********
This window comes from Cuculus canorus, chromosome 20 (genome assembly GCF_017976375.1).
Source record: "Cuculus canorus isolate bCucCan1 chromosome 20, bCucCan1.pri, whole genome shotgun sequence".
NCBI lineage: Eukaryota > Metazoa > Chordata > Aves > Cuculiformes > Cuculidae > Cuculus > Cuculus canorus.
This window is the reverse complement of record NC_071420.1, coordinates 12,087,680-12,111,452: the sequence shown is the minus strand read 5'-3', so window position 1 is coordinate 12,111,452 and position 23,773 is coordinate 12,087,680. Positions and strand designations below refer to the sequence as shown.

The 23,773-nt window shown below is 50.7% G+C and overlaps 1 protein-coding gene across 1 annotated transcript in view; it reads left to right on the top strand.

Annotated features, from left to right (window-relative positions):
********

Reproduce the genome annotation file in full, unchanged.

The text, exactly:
This window comes from Cuculus canorus, chromosome 20 (genome assembly GCF_017976375.1).
Source record: "Cuculus canorus isolate bCucCan1 chromosome 20, bCucCan1.pri, whole genome shotgun sequence".
NCBI lineage: Eukaryota > Metazoa > Chordata > Aves > Cuculiformes > Cuculidae > Cuculus > Cuculus canorus.
This window is the reverse complement of record NC_071420.1, coordinates 12,087,680-12,111,452: the sequence shown is the minus strand read 5'-3', so window position 1 is coordinate 12,111,452 and position 23,773 is coordinate 12,087,680. Positions and strand designations below refer to the sequence as shown.

The 23,773-nt window shown below is 50.7% G+C and overlaps 1 protein-coding gene across 1 annotated transcript in view; it reads left to right on the top strand.

Annotated features, from left to right (window-relative positions):